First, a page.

Judge frees kidnapping suspect by mistake
CHARLESTON, W.Va. -- A Kanawha County judge inadvertently released from jail a man accused of kidnapping after she mistakenly issued an order last month that dismissed his case.
Circuit Judge Carrie Webster said she was trying to clear her docket of cases she believed were inactive when she accidentally issued an order that dismissed a felony attempted-kidnapping charge against Jeremy Carter.
Carter, an apparent drifter from Tennessee, was arrested last year after he tried to take a child from a vehicle near the mound in South Charleston, police said. He believed the child was his own, according to prosecutors.
He was released from jail Thursday, Webster confirmed.
"I'm very upset," she said. "I own that, is what I mean. It is extraordinarily regretful that it happened, and it shouldn't have happened."
Webster said that, on Feb. 28, she issued about 20 dismissal orders, mostly for circuit court case numbers that she believed were either inactive or moot. In Carter's case, she intended to dismiss an irrelevant motion for a psychiatric evaluation. Prosecutors told her this week that she actually dropped the entire case, and that Carter had been released from the South Central Regional Jail.
The judge said that when she learned of the mistake, she immediately issued a warrant to have Carter rearrested and met with law enforcement to rectify the situation.
Webster said Carter called the Circuit Clerk's Office on Friday and volunteered to turn himself in.
A worker in the office told the Saturday Gazette-Mail that Carter called from a blocked number. It was not clear as of Friday evening if he has been taken into custody again.
"I have done every single thing I can to quickly remedy it, and this is an experience of learning that sometimes your orders say more than you're intending for them to say," Webster said. "It was never my intent to dismiss those felony numbers."
Webster also accidentally dismissed a case involving Gary Wayne Mullins, who was tried, convicted and sentenced to 25 years in prison for kidnapping and bullying an elderly man out of thousands of dollars.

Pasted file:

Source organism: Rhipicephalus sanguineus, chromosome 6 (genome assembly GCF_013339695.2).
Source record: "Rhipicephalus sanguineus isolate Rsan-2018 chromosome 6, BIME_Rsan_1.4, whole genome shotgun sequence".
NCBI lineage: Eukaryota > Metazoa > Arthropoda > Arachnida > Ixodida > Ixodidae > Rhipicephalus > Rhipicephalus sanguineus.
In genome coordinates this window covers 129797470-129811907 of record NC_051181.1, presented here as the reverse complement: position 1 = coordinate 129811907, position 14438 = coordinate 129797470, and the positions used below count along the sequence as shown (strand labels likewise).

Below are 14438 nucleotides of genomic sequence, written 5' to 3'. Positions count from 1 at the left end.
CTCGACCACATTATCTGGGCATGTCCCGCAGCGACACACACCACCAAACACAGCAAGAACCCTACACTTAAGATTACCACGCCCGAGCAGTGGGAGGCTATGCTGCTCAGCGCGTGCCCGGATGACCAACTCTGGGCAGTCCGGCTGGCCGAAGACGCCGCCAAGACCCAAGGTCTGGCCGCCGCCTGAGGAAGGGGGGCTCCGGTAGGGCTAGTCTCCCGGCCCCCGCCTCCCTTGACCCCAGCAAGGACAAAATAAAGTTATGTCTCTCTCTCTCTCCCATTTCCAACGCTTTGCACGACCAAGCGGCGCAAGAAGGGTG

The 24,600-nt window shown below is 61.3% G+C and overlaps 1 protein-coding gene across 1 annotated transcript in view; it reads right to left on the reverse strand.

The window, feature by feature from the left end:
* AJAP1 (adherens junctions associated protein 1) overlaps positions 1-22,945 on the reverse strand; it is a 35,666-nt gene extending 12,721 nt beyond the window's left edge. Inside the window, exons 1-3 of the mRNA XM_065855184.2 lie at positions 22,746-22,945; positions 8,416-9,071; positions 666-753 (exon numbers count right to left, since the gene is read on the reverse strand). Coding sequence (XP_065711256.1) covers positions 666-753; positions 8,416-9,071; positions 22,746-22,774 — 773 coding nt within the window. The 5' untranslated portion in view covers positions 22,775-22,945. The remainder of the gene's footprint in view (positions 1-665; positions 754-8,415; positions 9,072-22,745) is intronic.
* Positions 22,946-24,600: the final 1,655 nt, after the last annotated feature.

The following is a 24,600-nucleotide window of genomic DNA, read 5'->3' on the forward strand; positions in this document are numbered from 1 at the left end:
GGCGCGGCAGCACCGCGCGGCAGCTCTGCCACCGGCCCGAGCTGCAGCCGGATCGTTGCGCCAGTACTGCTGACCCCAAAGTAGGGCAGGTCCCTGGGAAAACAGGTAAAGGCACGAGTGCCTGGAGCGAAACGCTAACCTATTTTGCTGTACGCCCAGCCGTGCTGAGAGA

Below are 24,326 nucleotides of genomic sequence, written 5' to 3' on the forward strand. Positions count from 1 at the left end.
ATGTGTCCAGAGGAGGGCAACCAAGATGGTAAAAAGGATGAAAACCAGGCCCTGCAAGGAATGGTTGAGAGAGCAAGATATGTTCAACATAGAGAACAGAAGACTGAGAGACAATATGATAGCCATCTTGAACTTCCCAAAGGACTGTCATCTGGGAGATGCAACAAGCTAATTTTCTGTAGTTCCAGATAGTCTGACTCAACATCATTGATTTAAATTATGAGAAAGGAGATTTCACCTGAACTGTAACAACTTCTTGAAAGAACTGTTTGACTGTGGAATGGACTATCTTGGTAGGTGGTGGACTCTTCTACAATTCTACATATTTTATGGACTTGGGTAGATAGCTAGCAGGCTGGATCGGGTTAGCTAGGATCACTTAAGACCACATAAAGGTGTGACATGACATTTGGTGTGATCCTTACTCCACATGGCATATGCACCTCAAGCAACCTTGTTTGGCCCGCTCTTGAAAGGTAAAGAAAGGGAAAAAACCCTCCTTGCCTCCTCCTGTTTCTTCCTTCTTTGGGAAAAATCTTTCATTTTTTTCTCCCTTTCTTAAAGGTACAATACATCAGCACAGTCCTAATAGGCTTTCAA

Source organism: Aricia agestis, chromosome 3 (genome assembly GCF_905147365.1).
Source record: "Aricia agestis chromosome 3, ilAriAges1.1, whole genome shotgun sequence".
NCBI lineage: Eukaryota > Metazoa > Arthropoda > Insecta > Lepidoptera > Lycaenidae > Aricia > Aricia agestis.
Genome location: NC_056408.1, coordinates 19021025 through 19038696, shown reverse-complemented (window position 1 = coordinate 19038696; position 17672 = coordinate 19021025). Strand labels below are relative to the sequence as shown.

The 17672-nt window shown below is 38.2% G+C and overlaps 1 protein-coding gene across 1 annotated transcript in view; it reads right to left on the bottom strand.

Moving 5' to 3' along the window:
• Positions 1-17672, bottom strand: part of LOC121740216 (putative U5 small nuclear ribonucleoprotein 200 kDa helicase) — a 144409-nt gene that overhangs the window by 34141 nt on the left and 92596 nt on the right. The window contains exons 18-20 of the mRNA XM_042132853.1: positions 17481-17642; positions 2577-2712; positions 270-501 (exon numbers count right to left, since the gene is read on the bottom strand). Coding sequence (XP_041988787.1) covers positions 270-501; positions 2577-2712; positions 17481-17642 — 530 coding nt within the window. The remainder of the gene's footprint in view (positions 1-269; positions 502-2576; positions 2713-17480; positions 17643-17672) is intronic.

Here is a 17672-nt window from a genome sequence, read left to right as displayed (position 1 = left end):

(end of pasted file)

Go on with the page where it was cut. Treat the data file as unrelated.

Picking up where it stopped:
She said she intended to dismiss only certain charges attached to the case. Instead, the order included the entire criminal action.
Mullins has not been released from prison. It's not clear that the dismissal order would have affected him because the case had already been closed, Webster said.
Webster said that since she learned of the error in the Carter case, she went through the other dismissal orders to make sure she did not release anyone else from custody. Two courthouse staffers in Kanawha County confirmed that no one else has been released, she said.
Kanawha County Prosecuting Attorney Mark Plants said his office did not receive notice of any hearings in the cases and "was not aware of any legal reason for them to be dismissed."
Plants said he has not reviewed all of the dismissal orders yet, but said his office is concerned about the Carter case.
Carter has family in Tennessee, but it is not clear where he actually lives, said Kanawha County Assistant Prosecutor Ken Starcher.
"I was shocked, to be honest," Webster said, referring to the botched dismissal orders. "It does bother me because the judge is the only one who has the authority to put a person in jail and to let him out. It's one of the most powerful things that anybody can ever have."
Reach Zac Taylor at firstname.lastname@example.org or 304-348-5189.